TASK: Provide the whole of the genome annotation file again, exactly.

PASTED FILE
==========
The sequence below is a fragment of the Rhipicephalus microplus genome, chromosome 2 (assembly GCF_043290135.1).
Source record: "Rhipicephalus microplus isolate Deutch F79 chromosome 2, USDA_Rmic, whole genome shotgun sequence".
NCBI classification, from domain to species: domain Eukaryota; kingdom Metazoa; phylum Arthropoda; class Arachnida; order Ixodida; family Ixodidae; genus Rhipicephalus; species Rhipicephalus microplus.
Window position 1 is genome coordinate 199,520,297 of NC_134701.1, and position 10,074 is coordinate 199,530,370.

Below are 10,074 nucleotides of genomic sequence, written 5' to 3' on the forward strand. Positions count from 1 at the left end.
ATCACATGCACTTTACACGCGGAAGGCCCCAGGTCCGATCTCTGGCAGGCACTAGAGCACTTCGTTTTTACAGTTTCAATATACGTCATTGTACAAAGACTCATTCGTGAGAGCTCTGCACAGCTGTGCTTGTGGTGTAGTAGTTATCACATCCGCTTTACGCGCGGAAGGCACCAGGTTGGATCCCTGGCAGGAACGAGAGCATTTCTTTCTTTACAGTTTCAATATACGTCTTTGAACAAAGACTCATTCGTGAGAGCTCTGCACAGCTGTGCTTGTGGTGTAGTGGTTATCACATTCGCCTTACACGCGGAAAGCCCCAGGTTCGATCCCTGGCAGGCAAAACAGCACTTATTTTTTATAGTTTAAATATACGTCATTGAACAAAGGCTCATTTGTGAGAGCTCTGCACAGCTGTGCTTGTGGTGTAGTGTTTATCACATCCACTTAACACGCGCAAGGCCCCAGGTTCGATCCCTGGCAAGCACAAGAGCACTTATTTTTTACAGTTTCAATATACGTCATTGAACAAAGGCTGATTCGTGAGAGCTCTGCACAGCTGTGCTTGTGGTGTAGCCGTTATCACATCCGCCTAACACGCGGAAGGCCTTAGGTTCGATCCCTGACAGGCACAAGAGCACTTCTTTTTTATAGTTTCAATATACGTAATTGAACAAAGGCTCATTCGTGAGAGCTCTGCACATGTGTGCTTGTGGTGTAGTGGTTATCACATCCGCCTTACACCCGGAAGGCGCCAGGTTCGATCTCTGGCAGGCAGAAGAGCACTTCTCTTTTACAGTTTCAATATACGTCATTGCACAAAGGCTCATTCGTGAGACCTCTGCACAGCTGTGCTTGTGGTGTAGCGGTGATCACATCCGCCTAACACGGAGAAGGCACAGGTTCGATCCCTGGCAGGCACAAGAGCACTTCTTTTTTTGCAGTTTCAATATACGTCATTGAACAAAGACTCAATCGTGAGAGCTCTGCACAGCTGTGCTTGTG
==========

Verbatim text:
The sequence below is a fragment of the Rhipicephalus microplus genome, chromosome 2 (assembly GCF_043290135.1).
Source record: "Rhipicephalus microplus isolate Deutch F79 chromosome 2, USDA_Rmic, whole genome shotgun sequence".
NCBI classification, from domain to species: domain Eukaryota; kingdom Metazoa; phylum Arthropoda; class Arachnida; order Ixodida; family Ixodidae; genus Rhipicephalus; species Rhipicephalus microplus.
Window position 1 is genome coordinate 199,520,297 of NC_134701.1, and position 10,074 is coordinate 199,530,370.

Below are 10,074 nucleotides of genomic sequence, written 5' to 3' on the forward strand. Positions count from 1 at the left end.
ATCACATGCACTTTACACGCGGAAGGCCCCAGGTCCGATCTCTGGCAGGCACTAGAGCACTTCGTTTTTACAGTTTCAATATACGTCATTGTACAAAGACTCATTCGTGAGAGCTCTGCACAGCTGTGCTTGTGGTGTAGTAGTTATCACATCCGCTTTACGCGCGGAAGGCACCAGGTTGGATCCCTGGCAGGAACGAGAGCATTTCTTTCTTTACAGTTTCAATATACGTCTTTGAACAAAGACTCATTCGTGAGAGCTCTGCACAGCTGTGCTTGTGGTGTAGTGGTTATCACATTCGCCTTACACGCGGAAAGCCCCAGGTTCGATCCCTGGCAGGCAAAACAGCACTTATTTTTTATAGTTTAAATATACGTCATTGAACAAAGGCTCATTTGTGAGAGCTCTGCACAGCTGTGCTTGTGGTGTAGTGTTTATCACATCCACTTAACACGCGCAAGGCCCCAGGTTCGATCCCTGGCAAGCACAAGAGCACTTATTTTTTACAGTTTCAATATACGTCATTGAACAAAGGCTGATTCGTGAGAGCTCTGCACAGCTGTGCTTGTGGTGTAGCCGTTATCACATCCGCCTAACACGCGGAAGGCCTTAGGTTCGATCCCTGACAGGCACAAGAGCACTTCTTTTTTATAGTTTCAATATACGTAATTGAACAAAGGCTCATTCGTGAGAGCTCTGCACATGTGTGCTTGTGGTGTAGTGGTTATCACATCCGCCTTACACCCGGAAGGCGCCAGGTTCGATCTCTGGCAGGCAGAAGAGCACTTCTCTTTTACAGTTTCAATATACGTCATTGCACAAAGGCTCATTCGTGAGACCTCTGCACAGCTGTGCTTGTGGTGTAGCGGTGATCACATCCGCCTAACACGGAGAAGGCACAGGTTCGATCCCTGGCAGGCACAAGAGCACTTCTTTTTTTGCAGTTTCAATATACGTCATTGAACAAAGACTCAATCGTGAGAGCTCTGCACAGCTGTGCTTGTG